As a fan of our bakers and all the great features coming out of the Rolling Updates, I absolutely love exploring all the new things SONAR brings every month. As a big fan of Lounge Lizard, I was really excited to learn that we would be incorporating the Ultra Analog Session 2 (UAS2) instrument into SONAR this month. So at this year’s Namm convention I made a point of meeting up with my buddy Marc over at Applied Acoustic Systems to learn more about the synth before trying it out.
“A fun synth to play around with,” Marc explained. And once I got my hands on it I understood what he was talking about. Being a bit underwater with time these days, I decided to put an hour (or so) cap on diving into the synth and writing a short piece of “whatever” inspired me while first hearing and manipulating the sounds; and making use of the features. I challenged myself a bit by using ONLY instances of this synth combined with stock SONAR Producer ProChannel modules so I could get a good feel for its capabilities. I also thought it would be a fun test since there are no stock drum or percussion patches in the synth. Here is what I found:
- Useful: In my book, you can never have enough options when it comes to sounds. I have synths where I only LOVE a few patches but you know what? – Those patches are worth every penny having the synth in my arsenal. I found the UAS2 to have some really great sounding vintage patches. With 7 banks of sounds there are a lot of tones that would come in handy and will work well in certain styles of music. I found combining these sounds with ProChannel shaping to be a great combination for creating some unique sounds.
- Diverse: I like the fact that for a synth with a small footprint, it crosses a through a wide array of tones. The 5 main tonal character traits are Arpeggio, Bass, Lead, Pad, Polysynth, along with a bonus of two banks from Richard and Sean Devine that come in handy for more options. I like the fact that there’s not a ton of overwhelming stuff here—and what’s in the box is all great and diverse for different applications.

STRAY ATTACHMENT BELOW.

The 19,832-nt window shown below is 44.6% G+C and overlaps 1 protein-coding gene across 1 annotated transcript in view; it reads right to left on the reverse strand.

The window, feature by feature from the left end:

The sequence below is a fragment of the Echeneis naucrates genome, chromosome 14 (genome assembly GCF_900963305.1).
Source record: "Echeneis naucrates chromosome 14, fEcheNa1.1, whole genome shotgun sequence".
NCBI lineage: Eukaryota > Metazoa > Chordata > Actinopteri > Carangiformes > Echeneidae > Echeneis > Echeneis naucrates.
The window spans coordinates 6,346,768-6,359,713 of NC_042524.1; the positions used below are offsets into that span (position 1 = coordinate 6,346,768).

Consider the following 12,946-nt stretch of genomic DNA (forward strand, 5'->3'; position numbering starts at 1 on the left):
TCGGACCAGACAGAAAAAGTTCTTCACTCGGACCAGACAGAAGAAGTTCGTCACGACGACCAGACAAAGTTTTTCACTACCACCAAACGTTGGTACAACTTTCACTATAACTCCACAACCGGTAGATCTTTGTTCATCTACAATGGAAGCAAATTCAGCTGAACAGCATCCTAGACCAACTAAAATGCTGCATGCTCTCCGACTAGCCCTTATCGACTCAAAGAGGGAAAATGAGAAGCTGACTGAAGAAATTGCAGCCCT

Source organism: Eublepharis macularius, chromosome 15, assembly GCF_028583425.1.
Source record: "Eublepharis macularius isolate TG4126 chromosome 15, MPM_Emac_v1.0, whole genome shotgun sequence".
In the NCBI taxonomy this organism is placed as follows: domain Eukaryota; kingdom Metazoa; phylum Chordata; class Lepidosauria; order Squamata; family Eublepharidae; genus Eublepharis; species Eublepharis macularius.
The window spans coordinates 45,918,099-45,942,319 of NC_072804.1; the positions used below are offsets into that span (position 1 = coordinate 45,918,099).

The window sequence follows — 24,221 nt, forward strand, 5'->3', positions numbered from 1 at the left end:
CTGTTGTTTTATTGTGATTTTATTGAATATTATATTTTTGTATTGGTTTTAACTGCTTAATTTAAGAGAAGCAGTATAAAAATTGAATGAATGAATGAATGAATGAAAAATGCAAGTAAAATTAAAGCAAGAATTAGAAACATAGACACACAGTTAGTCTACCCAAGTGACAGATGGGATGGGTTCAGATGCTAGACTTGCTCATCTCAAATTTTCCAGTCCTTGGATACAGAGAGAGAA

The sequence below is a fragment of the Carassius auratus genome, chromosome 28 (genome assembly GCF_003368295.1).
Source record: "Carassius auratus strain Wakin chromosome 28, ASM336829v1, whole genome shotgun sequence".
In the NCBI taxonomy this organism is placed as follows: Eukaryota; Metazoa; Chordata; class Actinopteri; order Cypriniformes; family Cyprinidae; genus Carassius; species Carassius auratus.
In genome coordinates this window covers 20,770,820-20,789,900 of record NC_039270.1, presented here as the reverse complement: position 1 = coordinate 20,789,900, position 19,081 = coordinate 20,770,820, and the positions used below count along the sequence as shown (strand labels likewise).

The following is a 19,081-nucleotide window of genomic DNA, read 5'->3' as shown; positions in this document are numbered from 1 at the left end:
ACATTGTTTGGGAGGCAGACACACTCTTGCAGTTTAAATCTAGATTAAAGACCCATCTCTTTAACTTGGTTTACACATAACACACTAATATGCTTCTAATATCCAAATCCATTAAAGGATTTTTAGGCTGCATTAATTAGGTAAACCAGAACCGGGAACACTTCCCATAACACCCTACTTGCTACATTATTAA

- Cool features: I personally love using arpeggiation effects. Admittedly, I love them because I am a horrible keyboard player and they make me sound like I know what I am doing… kind of;) I sometimes use arpeggiation in a way that might be different than some users—I follow no rules of arpeggiation (is that even a word?)—I throw on tons of effects… I let my ears rule both my hands and find notes and things that just sound good to me. I often use this effect on choruses while knocking out all low end to give a song an inconspicuous lift. The “Arpeggio” on this keyboard is cool. It’s simple and straight forward and allows the user to combine a bit of old-school arpeggio tactics along with many syncing options.
- A Strong Simple Synth Engine: For someone like me who is not a synth expert, this instrument is great. The 3 sound generators (VCO, Filter and Amp) are simple enough to navigate for those who do not fully understand the complexities of creating synth patches. In my opinion, 10 minutes of turning knobs with this instrument is enough time for anyone to come up with some great sounds. For example, after putting a limiter on my master bus I noticed one of my staccato parts was cutting through in a way that sounded too intense compared to the kick. Very easily was I able to identify the “Amp Attack” as the culprit, and by simply dialing that knob back a bit the sound became what it needed to be.
- Onboard FX: Similar to Z3TA+, this synth carries its own FX processing right inside the synth. Although multiple FX are not possible in one patch, the good news is that AAS didn’t skimp on the quality of the engine. I tested all FX (Chorus, Delay, Distortion, EQ, Flanger, Phaser, Reverb) with different patches and found the available parameters to be intuitive while rendering high-quality sounds.